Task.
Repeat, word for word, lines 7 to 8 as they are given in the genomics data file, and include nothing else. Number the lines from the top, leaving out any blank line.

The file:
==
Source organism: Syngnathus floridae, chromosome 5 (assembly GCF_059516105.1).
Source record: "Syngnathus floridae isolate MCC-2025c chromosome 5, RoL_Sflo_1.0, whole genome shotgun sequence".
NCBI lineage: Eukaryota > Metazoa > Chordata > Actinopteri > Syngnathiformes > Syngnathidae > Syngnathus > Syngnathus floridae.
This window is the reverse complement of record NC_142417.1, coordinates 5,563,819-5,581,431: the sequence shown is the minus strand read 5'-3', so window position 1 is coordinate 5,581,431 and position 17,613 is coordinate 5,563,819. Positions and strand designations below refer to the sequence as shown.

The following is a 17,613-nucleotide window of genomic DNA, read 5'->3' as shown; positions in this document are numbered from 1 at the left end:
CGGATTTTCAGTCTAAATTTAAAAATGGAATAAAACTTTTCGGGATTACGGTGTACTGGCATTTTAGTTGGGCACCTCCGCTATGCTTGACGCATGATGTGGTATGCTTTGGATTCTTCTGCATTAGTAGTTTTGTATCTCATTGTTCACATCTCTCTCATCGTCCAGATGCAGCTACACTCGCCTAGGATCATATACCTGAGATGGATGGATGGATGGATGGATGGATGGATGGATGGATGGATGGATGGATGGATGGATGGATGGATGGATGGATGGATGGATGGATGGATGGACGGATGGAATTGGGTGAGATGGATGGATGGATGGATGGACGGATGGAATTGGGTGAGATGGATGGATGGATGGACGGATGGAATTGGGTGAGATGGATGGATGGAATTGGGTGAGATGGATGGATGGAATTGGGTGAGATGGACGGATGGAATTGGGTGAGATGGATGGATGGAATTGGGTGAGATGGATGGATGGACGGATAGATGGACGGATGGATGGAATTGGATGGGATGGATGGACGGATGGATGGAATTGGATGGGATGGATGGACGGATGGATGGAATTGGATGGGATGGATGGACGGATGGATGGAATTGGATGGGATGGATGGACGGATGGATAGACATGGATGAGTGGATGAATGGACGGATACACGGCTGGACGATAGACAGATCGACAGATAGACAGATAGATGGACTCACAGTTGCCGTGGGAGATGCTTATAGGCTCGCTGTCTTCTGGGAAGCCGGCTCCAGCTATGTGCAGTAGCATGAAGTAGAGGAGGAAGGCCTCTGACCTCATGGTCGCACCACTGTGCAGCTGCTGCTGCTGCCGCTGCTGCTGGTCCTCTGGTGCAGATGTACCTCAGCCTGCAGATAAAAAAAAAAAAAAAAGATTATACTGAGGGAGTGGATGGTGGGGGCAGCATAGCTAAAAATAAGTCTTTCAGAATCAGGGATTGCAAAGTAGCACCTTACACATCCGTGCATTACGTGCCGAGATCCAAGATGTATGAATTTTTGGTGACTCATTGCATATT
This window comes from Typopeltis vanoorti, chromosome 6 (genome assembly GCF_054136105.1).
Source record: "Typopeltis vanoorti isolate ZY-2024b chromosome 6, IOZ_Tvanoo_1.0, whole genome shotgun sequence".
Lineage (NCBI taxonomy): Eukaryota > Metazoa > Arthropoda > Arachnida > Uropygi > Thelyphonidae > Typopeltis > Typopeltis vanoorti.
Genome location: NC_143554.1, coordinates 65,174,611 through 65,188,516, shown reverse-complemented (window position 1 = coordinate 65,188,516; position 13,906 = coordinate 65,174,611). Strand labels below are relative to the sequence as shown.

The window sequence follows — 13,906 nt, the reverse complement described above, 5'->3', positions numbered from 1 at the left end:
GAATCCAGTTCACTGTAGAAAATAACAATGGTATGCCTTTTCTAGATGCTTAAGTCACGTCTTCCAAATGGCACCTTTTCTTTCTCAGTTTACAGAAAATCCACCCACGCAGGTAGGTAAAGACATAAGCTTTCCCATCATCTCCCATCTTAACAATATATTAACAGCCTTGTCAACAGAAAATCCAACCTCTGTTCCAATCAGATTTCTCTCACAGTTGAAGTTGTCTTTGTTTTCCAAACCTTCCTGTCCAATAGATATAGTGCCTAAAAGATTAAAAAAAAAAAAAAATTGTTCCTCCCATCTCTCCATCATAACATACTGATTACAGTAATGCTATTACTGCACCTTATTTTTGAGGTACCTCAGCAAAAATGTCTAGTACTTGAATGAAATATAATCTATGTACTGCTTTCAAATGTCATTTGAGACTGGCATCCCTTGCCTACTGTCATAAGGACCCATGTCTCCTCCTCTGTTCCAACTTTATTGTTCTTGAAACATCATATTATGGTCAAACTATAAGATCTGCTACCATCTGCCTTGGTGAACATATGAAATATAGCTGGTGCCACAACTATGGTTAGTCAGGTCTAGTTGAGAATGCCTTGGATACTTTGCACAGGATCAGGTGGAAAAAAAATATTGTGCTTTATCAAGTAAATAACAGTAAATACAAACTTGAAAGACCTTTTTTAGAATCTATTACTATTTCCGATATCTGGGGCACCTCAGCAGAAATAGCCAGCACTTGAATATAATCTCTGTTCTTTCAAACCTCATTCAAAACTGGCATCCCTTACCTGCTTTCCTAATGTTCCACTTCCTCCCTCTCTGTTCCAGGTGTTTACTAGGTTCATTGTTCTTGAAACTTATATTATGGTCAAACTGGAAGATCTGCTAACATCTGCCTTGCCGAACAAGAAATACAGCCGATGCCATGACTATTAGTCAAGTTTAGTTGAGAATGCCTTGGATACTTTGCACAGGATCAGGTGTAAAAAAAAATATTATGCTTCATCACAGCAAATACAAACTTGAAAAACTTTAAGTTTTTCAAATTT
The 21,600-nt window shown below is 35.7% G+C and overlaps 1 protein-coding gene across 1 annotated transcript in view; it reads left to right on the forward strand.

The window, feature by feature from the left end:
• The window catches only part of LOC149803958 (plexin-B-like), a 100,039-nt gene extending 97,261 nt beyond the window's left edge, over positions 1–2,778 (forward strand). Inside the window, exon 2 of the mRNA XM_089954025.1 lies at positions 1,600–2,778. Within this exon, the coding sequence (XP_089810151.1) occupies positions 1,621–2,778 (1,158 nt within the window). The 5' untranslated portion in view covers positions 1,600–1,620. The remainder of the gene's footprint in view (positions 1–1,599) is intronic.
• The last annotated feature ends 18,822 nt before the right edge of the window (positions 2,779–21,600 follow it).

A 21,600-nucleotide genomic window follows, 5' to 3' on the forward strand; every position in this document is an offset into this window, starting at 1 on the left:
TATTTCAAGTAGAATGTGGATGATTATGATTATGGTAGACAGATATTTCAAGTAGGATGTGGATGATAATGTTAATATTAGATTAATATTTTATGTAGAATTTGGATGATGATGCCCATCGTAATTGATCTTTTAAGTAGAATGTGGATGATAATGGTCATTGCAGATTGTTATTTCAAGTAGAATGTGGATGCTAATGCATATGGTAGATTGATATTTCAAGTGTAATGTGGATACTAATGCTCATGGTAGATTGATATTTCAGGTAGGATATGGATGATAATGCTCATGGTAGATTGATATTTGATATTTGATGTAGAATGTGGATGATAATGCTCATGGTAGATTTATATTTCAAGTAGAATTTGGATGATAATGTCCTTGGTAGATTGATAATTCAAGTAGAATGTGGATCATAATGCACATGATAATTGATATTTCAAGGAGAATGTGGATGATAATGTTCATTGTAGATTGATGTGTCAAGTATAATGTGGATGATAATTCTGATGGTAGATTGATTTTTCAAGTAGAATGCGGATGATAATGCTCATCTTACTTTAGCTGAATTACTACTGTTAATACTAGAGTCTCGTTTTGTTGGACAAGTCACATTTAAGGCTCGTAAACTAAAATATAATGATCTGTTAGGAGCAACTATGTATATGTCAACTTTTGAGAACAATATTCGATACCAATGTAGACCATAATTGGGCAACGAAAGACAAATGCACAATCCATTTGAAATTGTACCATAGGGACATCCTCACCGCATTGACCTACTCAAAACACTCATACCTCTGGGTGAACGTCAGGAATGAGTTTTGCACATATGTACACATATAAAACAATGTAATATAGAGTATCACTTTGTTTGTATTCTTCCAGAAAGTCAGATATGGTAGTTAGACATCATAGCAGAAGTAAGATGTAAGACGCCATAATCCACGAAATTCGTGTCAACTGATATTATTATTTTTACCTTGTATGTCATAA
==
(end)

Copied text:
This window comes from Typopeltis vanoorti, chromosome 6 (genome assembly GCF_054136105.1).
Source record: "Typopeltis vanoorti isolate ZY-2024b chromosome 6, IOZ_Tvanoo_1.0, whole genome shotgun sequence".